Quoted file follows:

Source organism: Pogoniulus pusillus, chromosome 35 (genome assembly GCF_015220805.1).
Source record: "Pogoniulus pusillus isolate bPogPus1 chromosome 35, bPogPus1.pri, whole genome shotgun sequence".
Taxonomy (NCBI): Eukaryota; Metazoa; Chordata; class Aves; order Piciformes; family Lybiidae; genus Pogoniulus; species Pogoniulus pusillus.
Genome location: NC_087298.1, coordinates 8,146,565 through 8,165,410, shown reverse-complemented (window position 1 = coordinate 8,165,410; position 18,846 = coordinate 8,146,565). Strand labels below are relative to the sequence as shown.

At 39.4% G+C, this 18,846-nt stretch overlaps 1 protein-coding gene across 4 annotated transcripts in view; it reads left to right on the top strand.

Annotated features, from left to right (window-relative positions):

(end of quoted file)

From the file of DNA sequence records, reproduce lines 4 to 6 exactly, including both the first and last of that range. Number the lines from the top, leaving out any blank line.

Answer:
Genome location: NC_087298.1, coordinates 8,146,565 through 8,165,410, shown reverse-complemented (window position 1 = coordinate 8,165,410; position 18,846 = coordinate 8,146,565). Strand labels below are relative to the sequence as shown.

At 39.4% G+C, this 18,846-nt stretch overlaps 1 protein-coding gene across 4 annotated transcripts in view; it reads left to right on the top strand.

Annotated features, from left to right (window-relative positions):